Roberto Longhi (1890 - 1970) is regarded by Italians as their most important art critic, art historian, and prose stylist of this century, with unsurpassed powers of observation and description. This book is a new English version of the third edition (1963) of Longhi's seminal work on the Renaissance painter Piero della Francesca, with an introduction by Metropolitan Museum of Art curator Keith Christiansen. In the New York Review of Books, Francis Haskell wrote, Roberto Longhi is "the most brilliant Italian art historian of our century and a stylist of intoxicating powers . . . few of his very idiosyncratic works have been translated into English; but thanks to the enterprise of the Sheep Meadow Press, this situation is at last being remedied."
Bosch lived and worked over 500 hundred years ago in the Netherlands' town of 's Hertogenbosch, from which he takes his name. He is best known for his fantastical, wondrous art full of strange creatures both grotesque and heavenly. The work he has left behind still defies the imagination. Taking account of the latest research, Hieronymus Bosch: Masterpieces of Art gives an overview of what is known of this elusive painter and draughtsman, and reproduces his (and some of his followers') impressive work, from traditional Biblical stories with a Boschian twist, such as the Adoration of the Magi, to his apocalyptic Four Visions of the Hereafter. His diptychs and triptychs, such as the famously complex Garden of Earthly Delights are covered as well as his stunning line drawings, such as The Wood Has Ears, The Field Has Eyes.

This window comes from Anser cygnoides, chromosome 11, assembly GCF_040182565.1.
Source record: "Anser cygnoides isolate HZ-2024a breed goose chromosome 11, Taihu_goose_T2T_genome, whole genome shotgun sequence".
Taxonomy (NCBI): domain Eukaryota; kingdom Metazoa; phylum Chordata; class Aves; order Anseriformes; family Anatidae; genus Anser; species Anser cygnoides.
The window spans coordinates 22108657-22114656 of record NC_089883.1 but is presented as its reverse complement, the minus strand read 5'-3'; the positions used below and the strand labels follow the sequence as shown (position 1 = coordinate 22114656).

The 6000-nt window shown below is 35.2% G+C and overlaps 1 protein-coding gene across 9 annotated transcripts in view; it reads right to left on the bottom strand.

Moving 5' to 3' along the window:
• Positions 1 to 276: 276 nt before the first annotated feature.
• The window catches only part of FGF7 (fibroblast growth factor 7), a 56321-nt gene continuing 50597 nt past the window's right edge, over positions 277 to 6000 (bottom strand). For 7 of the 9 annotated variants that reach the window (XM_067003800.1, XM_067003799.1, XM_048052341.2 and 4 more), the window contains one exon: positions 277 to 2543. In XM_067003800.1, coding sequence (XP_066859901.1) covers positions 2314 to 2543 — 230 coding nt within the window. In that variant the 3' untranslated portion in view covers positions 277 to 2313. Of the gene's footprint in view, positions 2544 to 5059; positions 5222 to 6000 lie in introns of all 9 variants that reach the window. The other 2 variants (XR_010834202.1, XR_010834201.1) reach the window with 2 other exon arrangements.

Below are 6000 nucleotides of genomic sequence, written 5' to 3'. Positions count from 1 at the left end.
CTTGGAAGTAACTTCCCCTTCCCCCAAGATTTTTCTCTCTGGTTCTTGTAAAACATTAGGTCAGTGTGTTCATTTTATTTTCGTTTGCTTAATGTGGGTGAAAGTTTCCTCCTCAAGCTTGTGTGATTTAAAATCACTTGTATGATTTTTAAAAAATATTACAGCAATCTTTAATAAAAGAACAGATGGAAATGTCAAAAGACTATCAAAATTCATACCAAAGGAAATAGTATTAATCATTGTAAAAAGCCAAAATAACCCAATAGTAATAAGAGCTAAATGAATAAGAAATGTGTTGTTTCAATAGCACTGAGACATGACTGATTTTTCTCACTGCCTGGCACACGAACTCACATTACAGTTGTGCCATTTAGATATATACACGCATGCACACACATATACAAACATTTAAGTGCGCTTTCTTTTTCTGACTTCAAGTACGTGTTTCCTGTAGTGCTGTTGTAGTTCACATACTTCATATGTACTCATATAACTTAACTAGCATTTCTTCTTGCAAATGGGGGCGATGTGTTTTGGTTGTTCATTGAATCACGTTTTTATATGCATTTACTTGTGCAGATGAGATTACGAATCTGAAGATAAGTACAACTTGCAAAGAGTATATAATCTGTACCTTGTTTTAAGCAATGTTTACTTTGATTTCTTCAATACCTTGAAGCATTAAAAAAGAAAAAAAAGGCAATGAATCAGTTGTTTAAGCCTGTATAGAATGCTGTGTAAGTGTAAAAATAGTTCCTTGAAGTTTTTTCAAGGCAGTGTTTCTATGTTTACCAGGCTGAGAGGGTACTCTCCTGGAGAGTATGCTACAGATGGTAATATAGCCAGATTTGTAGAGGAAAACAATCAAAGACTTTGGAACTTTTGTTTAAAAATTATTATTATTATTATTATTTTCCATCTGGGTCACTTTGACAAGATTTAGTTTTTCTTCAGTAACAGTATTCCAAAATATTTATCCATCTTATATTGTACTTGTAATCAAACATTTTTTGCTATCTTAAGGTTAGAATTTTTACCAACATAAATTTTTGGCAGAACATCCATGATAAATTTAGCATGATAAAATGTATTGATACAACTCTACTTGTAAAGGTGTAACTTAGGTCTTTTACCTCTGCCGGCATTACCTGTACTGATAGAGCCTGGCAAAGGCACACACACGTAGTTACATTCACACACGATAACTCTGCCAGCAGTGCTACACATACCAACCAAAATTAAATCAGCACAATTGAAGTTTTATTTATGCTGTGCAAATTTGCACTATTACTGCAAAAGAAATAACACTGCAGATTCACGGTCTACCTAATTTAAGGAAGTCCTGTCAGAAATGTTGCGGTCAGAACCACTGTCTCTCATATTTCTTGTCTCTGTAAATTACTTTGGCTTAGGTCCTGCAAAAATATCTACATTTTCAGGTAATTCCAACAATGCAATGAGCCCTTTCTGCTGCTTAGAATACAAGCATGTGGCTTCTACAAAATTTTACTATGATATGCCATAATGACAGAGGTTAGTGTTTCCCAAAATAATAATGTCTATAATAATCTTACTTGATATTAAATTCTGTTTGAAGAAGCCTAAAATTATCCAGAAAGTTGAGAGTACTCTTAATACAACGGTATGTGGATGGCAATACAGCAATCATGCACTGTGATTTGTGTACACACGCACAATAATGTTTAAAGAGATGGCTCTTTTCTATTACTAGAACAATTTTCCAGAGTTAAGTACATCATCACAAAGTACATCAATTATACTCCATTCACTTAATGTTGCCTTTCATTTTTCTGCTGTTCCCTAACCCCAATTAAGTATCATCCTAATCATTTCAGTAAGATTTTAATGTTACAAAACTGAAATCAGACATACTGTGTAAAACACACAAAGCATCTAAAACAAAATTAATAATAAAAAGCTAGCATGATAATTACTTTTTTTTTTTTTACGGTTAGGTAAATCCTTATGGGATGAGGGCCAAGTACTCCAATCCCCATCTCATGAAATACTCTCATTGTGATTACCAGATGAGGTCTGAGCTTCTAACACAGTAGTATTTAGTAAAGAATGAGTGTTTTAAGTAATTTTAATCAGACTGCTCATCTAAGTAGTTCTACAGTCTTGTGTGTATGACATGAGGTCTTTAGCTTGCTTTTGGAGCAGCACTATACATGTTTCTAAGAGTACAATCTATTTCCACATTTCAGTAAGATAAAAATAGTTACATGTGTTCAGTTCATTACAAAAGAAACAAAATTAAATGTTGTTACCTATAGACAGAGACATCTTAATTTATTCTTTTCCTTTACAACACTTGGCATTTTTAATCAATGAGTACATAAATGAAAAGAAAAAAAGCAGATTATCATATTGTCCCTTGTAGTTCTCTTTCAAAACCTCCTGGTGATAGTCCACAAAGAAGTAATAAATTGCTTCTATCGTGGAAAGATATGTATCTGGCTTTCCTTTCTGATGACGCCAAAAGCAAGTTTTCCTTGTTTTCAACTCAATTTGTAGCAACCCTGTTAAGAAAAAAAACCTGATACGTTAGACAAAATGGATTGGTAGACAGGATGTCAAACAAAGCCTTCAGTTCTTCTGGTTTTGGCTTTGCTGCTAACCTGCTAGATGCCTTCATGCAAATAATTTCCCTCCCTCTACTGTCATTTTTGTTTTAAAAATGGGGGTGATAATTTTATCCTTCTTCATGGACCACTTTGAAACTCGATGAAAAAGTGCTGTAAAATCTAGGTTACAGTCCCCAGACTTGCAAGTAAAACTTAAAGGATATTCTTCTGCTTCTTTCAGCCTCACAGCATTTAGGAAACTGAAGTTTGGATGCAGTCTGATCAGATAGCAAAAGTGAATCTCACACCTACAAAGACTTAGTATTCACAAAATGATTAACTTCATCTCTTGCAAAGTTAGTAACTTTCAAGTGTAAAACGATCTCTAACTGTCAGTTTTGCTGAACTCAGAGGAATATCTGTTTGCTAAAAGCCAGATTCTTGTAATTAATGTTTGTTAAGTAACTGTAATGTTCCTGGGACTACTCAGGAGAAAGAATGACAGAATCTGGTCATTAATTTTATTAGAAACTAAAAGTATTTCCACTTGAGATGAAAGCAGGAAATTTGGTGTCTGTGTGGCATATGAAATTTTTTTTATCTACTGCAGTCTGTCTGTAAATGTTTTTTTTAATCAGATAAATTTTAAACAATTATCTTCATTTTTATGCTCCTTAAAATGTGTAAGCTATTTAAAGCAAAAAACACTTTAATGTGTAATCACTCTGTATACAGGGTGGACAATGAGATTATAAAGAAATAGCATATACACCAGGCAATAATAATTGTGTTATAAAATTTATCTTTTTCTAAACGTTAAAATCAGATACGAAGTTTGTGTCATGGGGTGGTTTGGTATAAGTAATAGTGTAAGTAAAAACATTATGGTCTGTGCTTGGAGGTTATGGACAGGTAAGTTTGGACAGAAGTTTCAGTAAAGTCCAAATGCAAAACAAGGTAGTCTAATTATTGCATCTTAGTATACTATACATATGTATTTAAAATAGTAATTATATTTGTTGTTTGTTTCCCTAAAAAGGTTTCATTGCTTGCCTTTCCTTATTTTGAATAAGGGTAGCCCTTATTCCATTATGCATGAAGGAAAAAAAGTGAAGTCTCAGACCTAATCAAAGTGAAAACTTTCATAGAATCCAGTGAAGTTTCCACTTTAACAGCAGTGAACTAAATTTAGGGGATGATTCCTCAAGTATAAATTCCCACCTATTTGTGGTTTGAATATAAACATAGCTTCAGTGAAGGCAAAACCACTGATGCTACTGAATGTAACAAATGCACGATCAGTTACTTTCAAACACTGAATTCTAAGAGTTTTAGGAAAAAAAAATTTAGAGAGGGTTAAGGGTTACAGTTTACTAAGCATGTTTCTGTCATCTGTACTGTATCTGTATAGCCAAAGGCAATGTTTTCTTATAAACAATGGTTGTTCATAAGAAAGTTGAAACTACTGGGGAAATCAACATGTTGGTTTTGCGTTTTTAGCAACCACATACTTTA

In this fascinating exploration of Jan Steen's The Drawing Lesson, John Walsh offers an explanation of the individual parts and larger patterns of the work, allowing us to see how each prop and pose contributes to the larger theme--the art of painting and the education of the artist. He also recounts Steen's career and the history of the picture itself, presenting, in sum, not only an examination of a fine painting but also a lesson in how to look at and "read" a complex work of art.
From the time he set up his first studio at the tender age of sixteen, Sir Anthony Van Dyck (1599-1641) was a legend in the art world. Rubens, whom he studied with as a child, said that he was his most talented pupil, and he went on to spectacularly fulfill this promise with a career as a celebrated court painter in England and Spain. Historians, scholars, and art lovers alike continue to recognize the sophistication and timeless beauty of his works. In this fascinating compendium of Van Dyck's decades-long career, Natalia Gritsai highlights the best of the artist's many masterpieces.